How to Get Your Boss to Change

It can be a daunting task to tell your employer that you’d like to implement a change, particularly if that change directly affects him/her.  The truth is, what your boss says, goes, despite the fact that it may not be the most effective, efficient, or easiest way to deliver on a commitment.  

The beauty is that, as an administrative professional, effective and efficient are right up your alley; it’s the “easy” part that’s challenging.

By National Media Museum from UK [see page for license], via Wikimedia Commons This also happens to be how many of us feel when we're trying to implement a change (the tamer) or when we are the ones that have to do the changing (the lions).

By National Media Museum from UK [see page for license], via Wikimedia Commons

This also happens to be how many of us feel when we're trying to implement a change (the tamer) or when we are the ones that have to do the changing (the lions).

Here are three simple tips to help you communicate a change (to anyone) so that its reception is a bit warmer.

Communicate the big picture.
The expression says, “you can’t teach an old dog new tricks,” but that is entirely false.  Old dogs may simply be too stubborn (or too scared) to learn a new trick, but it is not at all impossible.  Start by communicating the end goal.  For example, let’s say your boss is still using a paper planner and you’d like to implement a cloud-based system that would update in real time.  Begin the conversation by expressing how important it is for you to communicate any changes that happen in his/her schedule as soon as they occur in order to appropriately guide him/her if there are any conflicts.  Additionally, the use of a cloud-based system would allow you to set up automatic reminders which would further enhance your ability to ensure he/she is where he/she needs to be on time.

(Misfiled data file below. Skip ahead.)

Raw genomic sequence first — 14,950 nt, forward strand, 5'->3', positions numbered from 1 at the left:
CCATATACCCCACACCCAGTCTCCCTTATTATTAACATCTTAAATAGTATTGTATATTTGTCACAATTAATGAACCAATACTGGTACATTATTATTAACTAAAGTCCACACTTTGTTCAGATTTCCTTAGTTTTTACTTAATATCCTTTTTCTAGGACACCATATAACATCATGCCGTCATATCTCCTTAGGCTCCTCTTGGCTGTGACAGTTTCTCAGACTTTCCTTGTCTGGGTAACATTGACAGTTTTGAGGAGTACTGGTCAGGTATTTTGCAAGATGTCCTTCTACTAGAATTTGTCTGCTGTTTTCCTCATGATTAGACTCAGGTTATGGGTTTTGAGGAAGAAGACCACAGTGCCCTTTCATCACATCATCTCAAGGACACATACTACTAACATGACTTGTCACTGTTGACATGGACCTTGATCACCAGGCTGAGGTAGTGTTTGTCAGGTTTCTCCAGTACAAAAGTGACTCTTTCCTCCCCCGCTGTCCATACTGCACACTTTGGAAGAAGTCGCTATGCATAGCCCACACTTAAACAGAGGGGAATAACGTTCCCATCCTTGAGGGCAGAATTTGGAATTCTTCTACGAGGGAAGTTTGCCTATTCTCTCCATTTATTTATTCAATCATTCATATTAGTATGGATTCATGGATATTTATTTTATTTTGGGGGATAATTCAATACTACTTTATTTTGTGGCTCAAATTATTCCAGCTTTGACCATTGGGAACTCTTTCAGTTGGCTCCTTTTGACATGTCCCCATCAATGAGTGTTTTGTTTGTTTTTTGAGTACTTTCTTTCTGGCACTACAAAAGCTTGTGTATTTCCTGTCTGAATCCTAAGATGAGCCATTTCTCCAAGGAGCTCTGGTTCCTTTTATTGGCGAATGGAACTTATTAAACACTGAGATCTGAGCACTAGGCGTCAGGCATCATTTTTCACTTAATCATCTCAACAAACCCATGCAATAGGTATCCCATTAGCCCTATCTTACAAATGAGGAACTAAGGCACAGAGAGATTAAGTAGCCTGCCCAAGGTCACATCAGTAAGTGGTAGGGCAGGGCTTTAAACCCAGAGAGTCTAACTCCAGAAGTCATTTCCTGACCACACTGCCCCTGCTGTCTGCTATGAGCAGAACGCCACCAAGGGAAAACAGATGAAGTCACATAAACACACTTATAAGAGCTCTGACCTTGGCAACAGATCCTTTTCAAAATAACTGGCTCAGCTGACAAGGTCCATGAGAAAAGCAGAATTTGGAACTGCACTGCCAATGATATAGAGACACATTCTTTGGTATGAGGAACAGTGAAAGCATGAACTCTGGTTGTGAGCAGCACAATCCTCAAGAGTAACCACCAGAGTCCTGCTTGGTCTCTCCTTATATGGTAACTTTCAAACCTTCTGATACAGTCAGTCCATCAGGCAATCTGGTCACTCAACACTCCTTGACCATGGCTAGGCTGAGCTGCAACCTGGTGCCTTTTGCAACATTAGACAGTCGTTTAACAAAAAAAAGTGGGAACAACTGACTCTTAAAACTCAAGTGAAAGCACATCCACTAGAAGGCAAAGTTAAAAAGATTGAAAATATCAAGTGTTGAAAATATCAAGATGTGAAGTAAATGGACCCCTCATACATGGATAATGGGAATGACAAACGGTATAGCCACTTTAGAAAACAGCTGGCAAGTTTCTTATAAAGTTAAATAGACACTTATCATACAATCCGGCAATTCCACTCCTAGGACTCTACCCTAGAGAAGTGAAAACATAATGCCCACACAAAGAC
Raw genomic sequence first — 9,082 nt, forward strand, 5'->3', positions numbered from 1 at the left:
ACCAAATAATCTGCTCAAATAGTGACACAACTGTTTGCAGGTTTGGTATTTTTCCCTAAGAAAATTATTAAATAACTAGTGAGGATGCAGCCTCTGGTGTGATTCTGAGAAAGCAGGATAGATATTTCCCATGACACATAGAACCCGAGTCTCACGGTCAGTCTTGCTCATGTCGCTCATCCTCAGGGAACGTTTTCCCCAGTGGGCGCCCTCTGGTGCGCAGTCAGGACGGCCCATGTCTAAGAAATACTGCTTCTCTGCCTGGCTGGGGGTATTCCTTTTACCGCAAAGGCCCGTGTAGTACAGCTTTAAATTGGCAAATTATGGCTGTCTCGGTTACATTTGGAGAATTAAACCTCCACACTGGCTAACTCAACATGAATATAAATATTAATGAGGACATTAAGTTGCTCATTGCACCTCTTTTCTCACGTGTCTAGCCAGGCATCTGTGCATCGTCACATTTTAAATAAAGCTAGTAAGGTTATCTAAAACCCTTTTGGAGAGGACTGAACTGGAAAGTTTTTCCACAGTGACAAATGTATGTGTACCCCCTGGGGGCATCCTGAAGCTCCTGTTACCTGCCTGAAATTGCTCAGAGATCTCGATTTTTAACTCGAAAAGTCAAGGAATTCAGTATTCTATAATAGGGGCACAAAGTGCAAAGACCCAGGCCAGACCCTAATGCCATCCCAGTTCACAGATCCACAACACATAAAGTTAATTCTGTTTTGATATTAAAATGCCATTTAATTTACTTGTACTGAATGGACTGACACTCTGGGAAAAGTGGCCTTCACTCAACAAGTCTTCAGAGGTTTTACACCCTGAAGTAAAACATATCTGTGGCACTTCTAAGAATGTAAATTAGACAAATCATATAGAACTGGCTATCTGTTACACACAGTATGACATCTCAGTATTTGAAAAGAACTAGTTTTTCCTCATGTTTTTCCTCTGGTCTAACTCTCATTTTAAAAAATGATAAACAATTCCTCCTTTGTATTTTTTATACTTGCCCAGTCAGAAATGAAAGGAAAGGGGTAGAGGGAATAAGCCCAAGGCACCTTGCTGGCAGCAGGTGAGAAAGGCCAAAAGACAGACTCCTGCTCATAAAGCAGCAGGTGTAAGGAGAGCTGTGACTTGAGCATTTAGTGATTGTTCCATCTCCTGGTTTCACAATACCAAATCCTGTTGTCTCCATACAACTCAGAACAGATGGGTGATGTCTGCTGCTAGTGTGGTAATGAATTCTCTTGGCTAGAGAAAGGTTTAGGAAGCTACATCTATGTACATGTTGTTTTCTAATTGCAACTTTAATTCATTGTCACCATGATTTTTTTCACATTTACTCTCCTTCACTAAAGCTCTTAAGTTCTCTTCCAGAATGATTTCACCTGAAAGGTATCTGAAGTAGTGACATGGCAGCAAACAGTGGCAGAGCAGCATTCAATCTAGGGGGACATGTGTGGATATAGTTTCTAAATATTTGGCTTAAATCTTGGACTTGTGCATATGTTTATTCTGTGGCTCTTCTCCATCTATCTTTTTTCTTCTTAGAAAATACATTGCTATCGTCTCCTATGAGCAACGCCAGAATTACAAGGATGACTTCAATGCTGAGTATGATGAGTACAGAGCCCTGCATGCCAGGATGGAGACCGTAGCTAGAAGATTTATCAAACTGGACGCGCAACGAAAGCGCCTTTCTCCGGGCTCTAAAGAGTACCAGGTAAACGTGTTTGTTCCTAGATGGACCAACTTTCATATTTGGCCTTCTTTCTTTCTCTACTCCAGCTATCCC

Anticipate obstacles.
It’s easier to sell something when you know where your customer’s pain points lie and the objections they’ll have (why they don’t want to proverbially buy what you’re selling).  By anticipating the push back, you’re already one step ahead.  Sticking with the paper planner example, let’s consider the following objections:

  • I don’t want to learn a new system.
  • I like doing it the old way.

Virtually all smartphones have the capability to sync with cloud-based planning/calendar applications.  Assuming your employer already has a smart phone, there will be little to do on that end.  Be proactive and utilize some of the appointments your boss already has scheduled, and set them up in your cloud-based planner with a reminder (just as you would if you were already using the new system).  You may then materialize an example to him/her and show how simple it is to access the calendar on a smartphone.  Show them a change: a new person added or removed from the meeting list, a time change, a location change.  With regard to doing things “the old way,” hopefully your mini product demonstration convinces your boss that the “new” way is better.  If not, try suggesting doing both for two weeks and reevaluate their opinion after the experiment.

Reinforce the team mentality.
As an administrative professional, your goal is to support first and foremost.  Restate the big picture, reinforce that you’re on their side, and that your end-goal is the same: to be successful.  It’s important to know when to back down, however; it is your duty to ensure their professional lives run smoothly, and if a change is too big a hurdle to smooth over, it’s best to avoid it.

Subscribe